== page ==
AE Monthly

Articles - February - 2009 Issue

Hes & De Graaf Announce Facsimile Edition of Blaeu-Van Der Hem Great Atlas

Hesatlas

Part of what is today the northeast coast of the U.S. from the Blaeu atlas.


By Michael Stillman

Hes and De Graaf Publishers of the Netherlands has announced a major publishing project, a facsimile on a grander scale than any we have previously seen. They are in the process of publishing an eight-volume facsimile of the non-European sections of the 1660-1663 Blaeu Atlas Major, as supplemented by the 17th century Amsterdam attorney and collector Laurens Van der Hem. This uniquely supplemented "grand atlas" includes four volumes of maps and manuscript notes created for the Dutch East India Company (VOC). The original is held by the Austrian National Library in Vienna. Now offered is a spectacular facsimile of the sections pertaining to Africa, Asia, and the Americas. Only 100 copies will be printed, and each will be assembled and bound by hand to order.

The Blaeu "grand atlas" was the highpoint of the exceptional Dutch atlases of the 16th and 17th centuries, arguable the greatest atlas ever produced. The original, which includes several volumes on Europe, is lavishly illustrated with town views, images of buildings, natural scenery, etc., and is filled with maps and charts. The Hes and De Graaf facsimile does not include the European volumes, but instead contains the material Van der Hem added to his copy. Laurens Van der Hem added numerous maps, drawings, manuscripts, and text to his copy that he thought belonged. Most notable are four volumes of manuscript maps and views created for the Dutch East India Company (the "secret" atlas), normally reserved for use by officers of that institution. Van der Hem died in 1678, and his heirs sold his copy to Prince Eugene of Savoy in 1730. His heir and niece, Victoria, eventually sold the copy to the imperial library in Vienna, now the Austrian National Library.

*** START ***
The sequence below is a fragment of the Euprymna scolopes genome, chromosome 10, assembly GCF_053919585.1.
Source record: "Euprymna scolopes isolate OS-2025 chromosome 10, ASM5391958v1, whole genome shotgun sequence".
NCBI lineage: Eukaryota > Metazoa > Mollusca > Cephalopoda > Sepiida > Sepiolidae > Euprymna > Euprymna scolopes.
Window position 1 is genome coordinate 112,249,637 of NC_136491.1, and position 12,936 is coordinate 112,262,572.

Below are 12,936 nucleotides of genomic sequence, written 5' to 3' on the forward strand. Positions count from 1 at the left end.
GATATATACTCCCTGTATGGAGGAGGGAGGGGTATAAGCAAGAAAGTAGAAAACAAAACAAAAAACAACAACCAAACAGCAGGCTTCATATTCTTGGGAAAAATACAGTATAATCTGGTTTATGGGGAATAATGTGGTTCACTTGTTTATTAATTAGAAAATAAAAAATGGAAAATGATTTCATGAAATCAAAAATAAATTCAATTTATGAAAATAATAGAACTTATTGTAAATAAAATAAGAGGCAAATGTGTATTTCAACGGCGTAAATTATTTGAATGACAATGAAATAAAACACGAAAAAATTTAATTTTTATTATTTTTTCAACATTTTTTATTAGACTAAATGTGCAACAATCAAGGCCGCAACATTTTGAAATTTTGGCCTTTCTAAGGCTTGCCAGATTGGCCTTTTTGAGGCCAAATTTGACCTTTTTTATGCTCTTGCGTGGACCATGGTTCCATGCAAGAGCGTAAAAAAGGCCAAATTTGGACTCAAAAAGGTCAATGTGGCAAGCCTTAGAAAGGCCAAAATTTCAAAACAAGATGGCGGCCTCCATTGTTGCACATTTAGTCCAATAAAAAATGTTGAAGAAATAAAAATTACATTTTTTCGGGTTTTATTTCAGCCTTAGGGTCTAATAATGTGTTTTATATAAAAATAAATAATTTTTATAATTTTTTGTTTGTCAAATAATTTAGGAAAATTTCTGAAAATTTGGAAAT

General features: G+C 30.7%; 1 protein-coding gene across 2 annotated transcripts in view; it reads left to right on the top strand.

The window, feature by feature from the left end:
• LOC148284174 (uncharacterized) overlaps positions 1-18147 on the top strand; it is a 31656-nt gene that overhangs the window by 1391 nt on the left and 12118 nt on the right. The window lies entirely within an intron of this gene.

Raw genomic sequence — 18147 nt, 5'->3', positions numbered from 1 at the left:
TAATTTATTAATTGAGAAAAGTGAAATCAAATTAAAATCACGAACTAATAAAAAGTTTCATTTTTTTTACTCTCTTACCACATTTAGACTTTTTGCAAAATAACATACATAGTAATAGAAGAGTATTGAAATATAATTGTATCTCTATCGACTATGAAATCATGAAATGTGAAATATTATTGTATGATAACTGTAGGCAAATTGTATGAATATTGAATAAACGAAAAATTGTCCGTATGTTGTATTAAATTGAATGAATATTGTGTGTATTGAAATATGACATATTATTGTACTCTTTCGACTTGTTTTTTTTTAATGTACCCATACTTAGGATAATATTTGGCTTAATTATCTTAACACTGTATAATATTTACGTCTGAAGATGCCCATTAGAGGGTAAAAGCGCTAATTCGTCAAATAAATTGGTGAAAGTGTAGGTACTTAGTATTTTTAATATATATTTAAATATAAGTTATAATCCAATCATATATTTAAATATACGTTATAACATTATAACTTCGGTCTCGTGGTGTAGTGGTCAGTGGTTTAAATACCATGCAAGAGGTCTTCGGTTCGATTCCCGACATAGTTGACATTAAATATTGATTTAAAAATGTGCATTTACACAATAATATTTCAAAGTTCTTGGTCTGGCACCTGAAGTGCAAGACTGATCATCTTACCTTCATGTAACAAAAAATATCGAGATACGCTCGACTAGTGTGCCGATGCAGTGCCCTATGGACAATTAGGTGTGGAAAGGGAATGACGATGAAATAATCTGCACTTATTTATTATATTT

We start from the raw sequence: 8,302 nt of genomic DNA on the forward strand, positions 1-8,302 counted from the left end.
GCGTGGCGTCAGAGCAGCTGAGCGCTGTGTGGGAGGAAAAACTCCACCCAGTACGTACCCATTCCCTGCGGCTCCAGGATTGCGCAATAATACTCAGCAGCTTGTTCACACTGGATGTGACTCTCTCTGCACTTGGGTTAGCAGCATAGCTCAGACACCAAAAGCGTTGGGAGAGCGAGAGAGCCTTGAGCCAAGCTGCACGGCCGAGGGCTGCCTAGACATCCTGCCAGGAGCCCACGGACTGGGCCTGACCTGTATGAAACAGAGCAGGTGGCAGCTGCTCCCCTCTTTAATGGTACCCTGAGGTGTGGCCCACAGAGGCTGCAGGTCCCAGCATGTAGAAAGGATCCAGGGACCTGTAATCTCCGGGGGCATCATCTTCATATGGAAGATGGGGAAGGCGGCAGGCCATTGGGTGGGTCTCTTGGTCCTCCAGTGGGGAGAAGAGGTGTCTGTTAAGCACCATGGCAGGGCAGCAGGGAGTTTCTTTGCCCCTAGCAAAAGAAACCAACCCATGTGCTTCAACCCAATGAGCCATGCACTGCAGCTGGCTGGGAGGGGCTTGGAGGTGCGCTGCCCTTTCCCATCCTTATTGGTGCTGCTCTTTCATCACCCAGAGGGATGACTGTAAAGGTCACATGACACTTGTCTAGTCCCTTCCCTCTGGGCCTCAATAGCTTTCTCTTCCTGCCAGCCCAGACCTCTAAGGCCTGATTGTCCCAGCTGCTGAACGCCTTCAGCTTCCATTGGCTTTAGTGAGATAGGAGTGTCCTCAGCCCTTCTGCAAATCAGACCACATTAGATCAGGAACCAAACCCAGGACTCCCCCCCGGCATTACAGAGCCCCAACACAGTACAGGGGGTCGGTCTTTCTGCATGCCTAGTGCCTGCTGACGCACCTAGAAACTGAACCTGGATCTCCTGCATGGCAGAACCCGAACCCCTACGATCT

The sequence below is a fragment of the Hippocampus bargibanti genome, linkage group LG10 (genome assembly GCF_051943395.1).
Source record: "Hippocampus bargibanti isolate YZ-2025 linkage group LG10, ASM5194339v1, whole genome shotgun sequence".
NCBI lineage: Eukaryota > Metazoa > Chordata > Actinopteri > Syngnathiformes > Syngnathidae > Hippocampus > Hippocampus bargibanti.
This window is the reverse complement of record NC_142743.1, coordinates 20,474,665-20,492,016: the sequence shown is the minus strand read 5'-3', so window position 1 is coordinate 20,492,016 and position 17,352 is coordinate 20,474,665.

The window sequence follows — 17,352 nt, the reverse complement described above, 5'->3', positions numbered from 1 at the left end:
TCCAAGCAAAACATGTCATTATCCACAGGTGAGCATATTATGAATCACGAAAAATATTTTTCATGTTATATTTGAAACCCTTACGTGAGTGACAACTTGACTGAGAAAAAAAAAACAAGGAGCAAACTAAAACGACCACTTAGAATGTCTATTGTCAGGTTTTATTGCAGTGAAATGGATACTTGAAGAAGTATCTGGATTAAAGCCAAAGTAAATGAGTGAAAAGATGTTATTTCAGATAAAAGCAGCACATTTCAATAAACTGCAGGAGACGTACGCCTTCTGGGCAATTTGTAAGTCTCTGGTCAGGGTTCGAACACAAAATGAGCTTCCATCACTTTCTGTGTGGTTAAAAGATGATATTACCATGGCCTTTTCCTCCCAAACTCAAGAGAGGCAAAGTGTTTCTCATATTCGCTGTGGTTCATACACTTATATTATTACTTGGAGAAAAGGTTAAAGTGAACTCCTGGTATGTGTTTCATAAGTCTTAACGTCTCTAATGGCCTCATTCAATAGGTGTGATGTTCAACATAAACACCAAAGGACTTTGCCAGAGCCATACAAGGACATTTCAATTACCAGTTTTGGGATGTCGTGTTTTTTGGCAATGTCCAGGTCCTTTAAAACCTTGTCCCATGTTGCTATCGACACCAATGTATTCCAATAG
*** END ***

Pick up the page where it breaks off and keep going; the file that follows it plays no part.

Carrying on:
Hes and De Graaf has used fine materials to recreate the appearance of the great atlas. The paper selected replicates the original used by Blaeu while being more suitable for folding of the large maps and designed for greater strength. The pages are bound by hand in vellum bindings with gilt ornaments and gilded edges. The aim is to recreate 17th century beauty and authenticity with 21st century durability. The latest techniques in reproduction are employed to provide the highest fidelity to the original plates and maps, including the color.

Along with the Blaeu atlas and VOC volumes, and Van der Hem's additions, there is a supplement providing detailed information about this facsimile edition. It includes not only details about the production of this edition, but information about Blaeu, Van der Hem, and a description of the varied material within the atlas.

The Blaeu-Van der Hem atlas has been registered on the UNESCO list of "the memory of the world" since 2004. That was also when preparation began for the creation of this facsimile edition of the American, African, and Asian volumes. A presentation of the new edition is scheduled for April at the University of Amsterdam, with another slated for Vienna in June.

The Blaeu-Van der Hem facsimile edition has been priced at €79,500 within the European community (VAT included) or €75,000 elsewhere (roughly $98,900 in US dollars). We suggest that those who might be interested in obtaining a copy of this magnificent work contact Hes and De Graaf at +31 (0)30 6380071 or info@hesdegraaf.com for additional information or to obtain a prospectus.

AE Monthly


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